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Committee for the Preservation of the Socialist Party

The Committee for the Preservation of the Socialist Party was a short-lived organized factional grouping in the Socialist Party of America established in 1934 by its New York-based "Old Guard" faction. The Committee was initially organized to fight for the defeat of the Declaration of Principles adopted by the 1934 National Convention in the referendum for its ratification taken by mail vote of party members. After the Declaration of Principles was passed, the Committee served as the organizational core of the Social Democratic Federation of America, a rival social democratic organization to the Socialist Party established in 1936.

HistoryEdit

"The Committee for the Preservation of the Socialist Party" was formed immediately following the conclusion of the 1934 Detroit Convention of the Socialist Party, held from June 1 to 3, 1934. At this gathering a resounding victory was won by the party's so-called "Militant" faction, composed for the most part of young revolutionary socialists, working in conjunction with the group of radical pacifists surrounding Norman Thomas. Deeply troubled by what they believed to be an official call for direct action against the American government in time of war explicit in the Declaration of Principles passed by the convention, the New York-based Old Guard faction returned home to work for the defeat of the Declaration in the forthcoming referendum vote.

A first pamphlet was published called Detroit and the Party, written by former New York State Assemblyman Charles Solomon. The name of the committee was at this time designated as the "Committee for the Preservation of Socialist Policies," changed shortly thereafter to the more familiar "Committee for the Preservation of the Socialist Party." In this pamphlet, Solomon decried the Detroit Declaration of Principles as "reckless," observing pointedly that "furious phrases cannot take the place of organized mass power."[1] Solomon noted that over "the past three or four years" there had arisen "certain definite groups" in the ranks of the Socialist Party. He continued:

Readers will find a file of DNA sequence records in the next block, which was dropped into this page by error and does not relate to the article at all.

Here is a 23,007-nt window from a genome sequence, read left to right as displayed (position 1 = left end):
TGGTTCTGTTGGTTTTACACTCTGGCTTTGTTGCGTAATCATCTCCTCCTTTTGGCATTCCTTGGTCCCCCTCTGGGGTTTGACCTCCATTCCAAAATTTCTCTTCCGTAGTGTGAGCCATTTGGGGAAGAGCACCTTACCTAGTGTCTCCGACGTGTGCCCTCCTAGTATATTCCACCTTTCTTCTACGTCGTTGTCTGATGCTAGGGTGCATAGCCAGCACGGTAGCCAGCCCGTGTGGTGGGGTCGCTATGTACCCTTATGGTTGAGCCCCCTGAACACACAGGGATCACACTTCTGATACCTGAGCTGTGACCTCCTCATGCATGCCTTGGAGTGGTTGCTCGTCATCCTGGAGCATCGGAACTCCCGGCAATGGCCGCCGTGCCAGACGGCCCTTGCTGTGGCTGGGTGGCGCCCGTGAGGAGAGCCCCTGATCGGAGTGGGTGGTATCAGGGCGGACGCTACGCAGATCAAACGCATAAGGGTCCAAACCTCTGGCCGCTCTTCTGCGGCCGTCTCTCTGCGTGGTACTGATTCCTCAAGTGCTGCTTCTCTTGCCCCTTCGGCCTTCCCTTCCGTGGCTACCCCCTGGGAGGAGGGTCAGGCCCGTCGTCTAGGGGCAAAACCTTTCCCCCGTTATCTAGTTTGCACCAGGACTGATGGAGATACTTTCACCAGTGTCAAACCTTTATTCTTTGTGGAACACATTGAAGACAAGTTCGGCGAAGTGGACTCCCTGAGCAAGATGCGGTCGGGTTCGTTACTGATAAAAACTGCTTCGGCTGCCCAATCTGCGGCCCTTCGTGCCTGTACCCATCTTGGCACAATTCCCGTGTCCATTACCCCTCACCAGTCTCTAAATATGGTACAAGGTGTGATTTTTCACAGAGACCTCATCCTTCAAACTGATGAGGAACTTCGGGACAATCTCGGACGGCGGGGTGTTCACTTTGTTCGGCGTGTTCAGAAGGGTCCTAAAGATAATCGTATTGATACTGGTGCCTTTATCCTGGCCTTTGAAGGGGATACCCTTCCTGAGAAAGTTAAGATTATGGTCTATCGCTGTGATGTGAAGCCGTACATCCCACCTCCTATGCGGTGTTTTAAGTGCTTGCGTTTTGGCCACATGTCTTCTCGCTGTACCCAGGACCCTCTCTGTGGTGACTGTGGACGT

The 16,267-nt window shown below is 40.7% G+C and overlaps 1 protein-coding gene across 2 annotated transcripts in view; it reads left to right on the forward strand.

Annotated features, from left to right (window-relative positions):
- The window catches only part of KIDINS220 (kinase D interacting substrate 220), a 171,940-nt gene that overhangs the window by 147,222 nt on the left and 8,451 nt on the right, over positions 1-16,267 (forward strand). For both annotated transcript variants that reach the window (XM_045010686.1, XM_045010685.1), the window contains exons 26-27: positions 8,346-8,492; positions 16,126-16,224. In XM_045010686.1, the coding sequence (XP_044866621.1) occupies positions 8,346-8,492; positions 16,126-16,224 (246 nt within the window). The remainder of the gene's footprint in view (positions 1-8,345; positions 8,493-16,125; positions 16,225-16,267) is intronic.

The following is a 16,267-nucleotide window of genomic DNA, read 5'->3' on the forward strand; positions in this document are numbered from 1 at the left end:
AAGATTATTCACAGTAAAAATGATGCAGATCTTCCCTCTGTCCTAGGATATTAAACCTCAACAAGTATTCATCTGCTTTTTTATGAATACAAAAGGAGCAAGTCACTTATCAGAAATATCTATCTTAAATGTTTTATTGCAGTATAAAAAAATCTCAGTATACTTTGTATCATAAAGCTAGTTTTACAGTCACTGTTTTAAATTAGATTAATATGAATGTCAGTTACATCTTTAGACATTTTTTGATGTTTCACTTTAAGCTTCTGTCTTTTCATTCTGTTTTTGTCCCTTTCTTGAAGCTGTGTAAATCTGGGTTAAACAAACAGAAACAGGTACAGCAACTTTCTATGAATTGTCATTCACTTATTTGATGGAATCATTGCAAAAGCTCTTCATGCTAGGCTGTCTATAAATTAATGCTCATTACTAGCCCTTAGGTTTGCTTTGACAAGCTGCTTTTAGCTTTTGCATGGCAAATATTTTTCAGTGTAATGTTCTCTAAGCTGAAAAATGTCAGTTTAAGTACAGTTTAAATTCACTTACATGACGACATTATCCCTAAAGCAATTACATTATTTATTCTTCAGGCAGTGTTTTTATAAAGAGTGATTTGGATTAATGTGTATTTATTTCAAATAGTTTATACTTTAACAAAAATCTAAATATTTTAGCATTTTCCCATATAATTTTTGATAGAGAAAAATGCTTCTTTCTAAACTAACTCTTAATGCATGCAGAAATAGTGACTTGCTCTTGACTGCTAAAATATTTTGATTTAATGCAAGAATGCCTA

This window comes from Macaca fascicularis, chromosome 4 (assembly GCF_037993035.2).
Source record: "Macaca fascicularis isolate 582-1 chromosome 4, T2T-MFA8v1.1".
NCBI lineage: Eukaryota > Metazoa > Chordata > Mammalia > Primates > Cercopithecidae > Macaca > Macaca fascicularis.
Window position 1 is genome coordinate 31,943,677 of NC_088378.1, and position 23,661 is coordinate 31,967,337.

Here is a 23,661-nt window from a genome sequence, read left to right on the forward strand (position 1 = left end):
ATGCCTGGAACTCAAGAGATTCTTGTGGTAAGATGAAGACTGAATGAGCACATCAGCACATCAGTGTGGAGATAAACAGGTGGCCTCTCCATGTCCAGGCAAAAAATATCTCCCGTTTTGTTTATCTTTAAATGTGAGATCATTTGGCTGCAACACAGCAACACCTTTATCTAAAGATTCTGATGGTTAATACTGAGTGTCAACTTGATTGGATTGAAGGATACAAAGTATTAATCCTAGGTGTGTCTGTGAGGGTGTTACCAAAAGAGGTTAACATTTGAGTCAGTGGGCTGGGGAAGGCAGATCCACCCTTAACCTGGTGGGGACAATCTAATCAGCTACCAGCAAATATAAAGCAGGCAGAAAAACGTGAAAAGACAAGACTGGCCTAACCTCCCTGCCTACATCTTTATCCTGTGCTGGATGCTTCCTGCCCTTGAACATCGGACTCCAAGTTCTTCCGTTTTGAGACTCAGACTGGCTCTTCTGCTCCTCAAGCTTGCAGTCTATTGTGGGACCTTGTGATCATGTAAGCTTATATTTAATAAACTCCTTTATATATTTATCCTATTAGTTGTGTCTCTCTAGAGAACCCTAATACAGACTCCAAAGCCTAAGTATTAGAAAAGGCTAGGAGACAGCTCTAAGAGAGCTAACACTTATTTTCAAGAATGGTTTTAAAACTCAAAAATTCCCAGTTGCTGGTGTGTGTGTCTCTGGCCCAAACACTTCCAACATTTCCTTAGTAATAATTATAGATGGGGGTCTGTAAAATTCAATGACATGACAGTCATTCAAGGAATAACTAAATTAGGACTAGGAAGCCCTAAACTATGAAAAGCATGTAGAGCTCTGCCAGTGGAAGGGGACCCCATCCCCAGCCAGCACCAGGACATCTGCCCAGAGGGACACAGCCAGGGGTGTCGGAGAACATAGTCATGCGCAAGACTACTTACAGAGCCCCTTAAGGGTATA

"The Declaration does not stand by itself, in a vacuum, as it were. Important as it is, it does not alone account for the vital struggle that is now being waged in the party. It represents the culminating point of a deep seated antagonism. It is like the straw that breaks or threatens to break the camel's back.

"The Declaration of Principles has brought to the surface divergences which are deep, antagonisms which make of our party not a coherent political organization working harmoniously for a common objective but a battle ground of internecine strife."[2]

Solomon charged that the "so-called 'left'" was "making its position clear" with the Declaration of Principles. "There was no mistaking the flag it had unfurled," he declared, "It was the banner of thinly veiled communism."[3] While he declared that "the Declaration of Principles must be decisively rejected in the referendum," he nevertheless strongly hinted that a factional split was in the offing. Merely defeating the proposed Declaration of Principles was "not enough," he concluded, "The Socialist Party must be made safe for Socialism, for social democracy."[4]